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I recently got me a 2005 Grand Voyager 2.8 CRD, and as the automatic trannys are known to fail(often due to lack of service I understand) I like to keep an eye on mine. So here comes some questions:
Should the engine be running when trans fluid level is checked?
How cold is "cold", and hot is "hot" on the dip stick?
Is it possible to flush the tranny relatively easy, or is it a job for a workshop, or is it something you shouldn't do at all?
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The automatic transmission fitted to your 2.8 CRD has a very good reputation. It's been in production for many years and as such has no real weakness.
Having said that it's always a good idea to keep an eye on transmission fluid levels on any auto. Alot of the problems you read about on here relate to trans fluid needing replaced or incorrect fluid being used in the transmission.
Check the level the level when the engine/transmission is hot. Cycle the transmission from PRND and back to park, pausing at each gear. Then pull the dipstick out, wipe it and put it back in to get the level.
The Hot marks on the stick are for when the fluid is at full operation temp....about 80 Celcius. The cold marks are when the fluid is 20 celcius.
As for replacing the transmission fluid....well Chrysler say as long as you are not using the car for towing/taxi/commercial use the fluid is good for life. But you won't find many guys on here agreeing with that, me included.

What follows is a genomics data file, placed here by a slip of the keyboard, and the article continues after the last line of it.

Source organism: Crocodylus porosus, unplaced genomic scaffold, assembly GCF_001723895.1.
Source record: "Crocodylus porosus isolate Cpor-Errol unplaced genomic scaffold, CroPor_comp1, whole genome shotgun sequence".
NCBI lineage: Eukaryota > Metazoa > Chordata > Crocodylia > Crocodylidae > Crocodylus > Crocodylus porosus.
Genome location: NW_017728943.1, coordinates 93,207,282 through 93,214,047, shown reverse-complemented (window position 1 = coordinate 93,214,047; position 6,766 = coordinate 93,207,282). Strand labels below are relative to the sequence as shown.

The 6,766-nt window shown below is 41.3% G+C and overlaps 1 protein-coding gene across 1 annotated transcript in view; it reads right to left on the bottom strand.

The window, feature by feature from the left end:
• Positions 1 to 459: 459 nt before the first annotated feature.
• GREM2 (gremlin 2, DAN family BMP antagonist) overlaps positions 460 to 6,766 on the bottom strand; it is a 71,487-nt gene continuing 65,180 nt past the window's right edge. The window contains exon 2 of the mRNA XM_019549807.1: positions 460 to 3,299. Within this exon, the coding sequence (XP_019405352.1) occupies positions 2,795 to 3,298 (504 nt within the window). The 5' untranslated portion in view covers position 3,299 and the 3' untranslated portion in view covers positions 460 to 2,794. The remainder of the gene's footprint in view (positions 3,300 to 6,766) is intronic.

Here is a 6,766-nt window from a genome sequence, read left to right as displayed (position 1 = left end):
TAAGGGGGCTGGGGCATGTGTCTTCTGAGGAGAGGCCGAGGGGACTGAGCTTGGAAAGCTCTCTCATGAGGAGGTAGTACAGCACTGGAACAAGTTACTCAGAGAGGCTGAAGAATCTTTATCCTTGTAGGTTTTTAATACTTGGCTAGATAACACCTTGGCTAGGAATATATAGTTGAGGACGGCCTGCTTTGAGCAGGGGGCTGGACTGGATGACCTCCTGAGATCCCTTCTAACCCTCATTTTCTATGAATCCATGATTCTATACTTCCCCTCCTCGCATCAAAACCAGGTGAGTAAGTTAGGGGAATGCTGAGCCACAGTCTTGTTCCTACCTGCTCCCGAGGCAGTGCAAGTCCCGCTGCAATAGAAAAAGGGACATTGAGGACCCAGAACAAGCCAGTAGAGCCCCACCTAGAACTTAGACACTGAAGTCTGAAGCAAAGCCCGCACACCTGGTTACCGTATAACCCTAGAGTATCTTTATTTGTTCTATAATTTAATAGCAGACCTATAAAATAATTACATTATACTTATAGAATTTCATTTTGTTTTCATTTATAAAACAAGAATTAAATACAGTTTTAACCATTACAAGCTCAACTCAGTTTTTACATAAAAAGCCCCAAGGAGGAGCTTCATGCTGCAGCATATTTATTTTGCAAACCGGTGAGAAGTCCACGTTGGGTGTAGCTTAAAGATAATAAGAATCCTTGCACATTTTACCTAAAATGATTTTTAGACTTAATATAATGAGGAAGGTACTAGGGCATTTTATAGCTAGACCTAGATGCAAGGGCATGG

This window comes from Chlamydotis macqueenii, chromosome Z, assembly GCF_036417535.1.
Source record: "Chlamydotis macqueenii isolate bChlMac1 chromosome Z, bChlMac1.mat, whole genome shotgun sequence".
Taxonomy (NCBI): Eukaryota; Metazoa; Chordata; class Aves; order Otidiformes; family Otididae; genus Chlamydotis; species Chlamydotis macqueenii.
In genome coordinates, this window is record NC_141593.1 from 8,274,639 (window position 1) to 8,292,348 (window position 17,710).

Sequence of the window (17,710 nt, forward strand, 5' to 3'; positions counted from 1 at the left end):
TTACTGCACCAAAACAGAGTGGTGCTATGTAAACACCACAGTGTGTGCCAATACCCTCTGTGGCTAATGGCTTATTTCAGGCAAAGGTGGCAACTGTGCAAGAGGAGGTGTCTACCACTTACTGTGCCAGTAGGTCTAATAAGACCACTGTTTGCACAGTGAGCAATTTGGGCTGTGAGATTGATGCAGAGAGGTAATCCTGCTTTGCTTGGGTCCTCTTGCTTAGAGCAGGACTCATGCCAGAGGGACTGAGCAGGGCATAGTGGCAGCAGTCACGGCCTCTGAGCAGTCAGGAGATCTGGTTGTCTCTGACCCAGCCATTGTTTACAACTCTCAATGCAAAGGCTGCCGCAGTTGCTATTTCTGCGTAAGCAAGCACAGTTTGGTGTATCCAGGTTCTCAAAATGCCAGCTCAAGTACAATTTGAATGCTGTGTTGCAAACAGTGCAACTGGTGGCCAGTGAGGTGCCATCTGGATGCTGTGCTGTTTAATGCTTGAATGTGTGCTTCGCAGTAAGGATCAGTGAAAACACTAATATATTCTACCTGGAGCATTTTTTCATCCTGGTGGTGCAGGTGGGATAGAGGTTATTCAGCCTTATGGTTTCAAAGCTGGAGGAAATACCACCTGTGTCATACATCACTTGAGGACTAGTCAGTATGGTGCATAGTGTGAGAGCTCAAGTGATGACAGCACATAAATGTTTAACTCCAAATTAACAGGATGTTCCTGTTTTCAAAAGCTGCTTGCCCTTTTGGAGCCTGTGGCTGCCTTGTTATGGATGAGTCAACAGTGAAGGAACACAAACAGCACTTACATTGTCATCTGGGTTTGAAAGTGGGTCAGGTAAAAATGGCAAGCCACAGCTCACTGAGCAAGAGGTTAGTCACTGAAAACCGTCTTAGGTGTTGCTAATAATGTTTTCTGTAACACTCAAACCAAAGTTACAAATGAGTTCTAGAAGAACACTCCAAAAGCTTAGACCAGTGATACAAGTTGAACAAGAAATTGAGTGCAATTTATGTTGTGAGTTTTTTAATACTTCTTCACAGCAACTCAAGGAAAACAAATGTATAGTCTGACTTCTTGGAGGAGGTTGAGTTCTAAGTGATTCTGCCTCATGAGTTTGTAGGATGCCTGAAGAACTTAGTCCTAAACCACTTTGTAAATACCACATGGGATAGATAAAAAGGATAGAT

I'd replace the fluid and filter avery 30000 miles or so. The materials are not expensive, but there is no drain plug on the tranny sump. You have drop the sump and pour the fliud out....better still pump it from the dipstick hole before taking the sump off.
Unfortunately, its hard to replace more that about half the fluid at once as the torque converter traps alot of fluid.
Lastly and most importantly, Only ever put ATF4 transmission fluid in the tranny (no flushing products). You can get it from a Chrysler dealer.
Thank you! I'll check level when trans is hot then. But should the engine still be running at the moment of level check? I've done it both engine on and off and the level on the stick differs. Witch is right?
Ok, thanks. In that case the level might be a bit low I think. But this time of year I belive the outside temperature(-15 Celsius) where I live(Sweden) makes it difficult to reach the right "hot" temp. The first check I did, I just started it from cold and let it idle for 2 minutes or so. I then went through PRND and back to P, and when I checked, with engine still running, the level barely reached the end of the dipstick. I then took a 30 minute drive(read: easy cruise on snowy, slippery roads) and checked again. this time the level was between the dots for "cold" on the dipstick. But then again, the fluid was nothing like hot to my fingers, more like a bit warm, compared to the outside temp.
I Think I make another check when the weather conditions are better.
At least I now know that I'm doing the check the right way, as the owners manual were a bit confusing on that point in the Swedish translation.
Is the oil cooler for the trans built together with the engine radiator, and suppose to heat up the fluid as the engine temp goes up? If so it's a bit strange that the temp on the transmission fluid wasn't higher than it were..
The transmission oil cooler is located next to the radiator, but it is cooled by air. Transmisson fluld is sent to the cooler when it gets to 82 C.
But if the air temp is very cold where you live, then it's possible that the transmission fluid will not get up to temp unless you are towing. There is significant cooling of the fluid through the trans sump, especially below -10 C.
I've atttached a chart from the Chrysler technical manual showing transmission fluid temp and dipstick level. As you can see the level may be correct if your fluid is not getting up to temperature.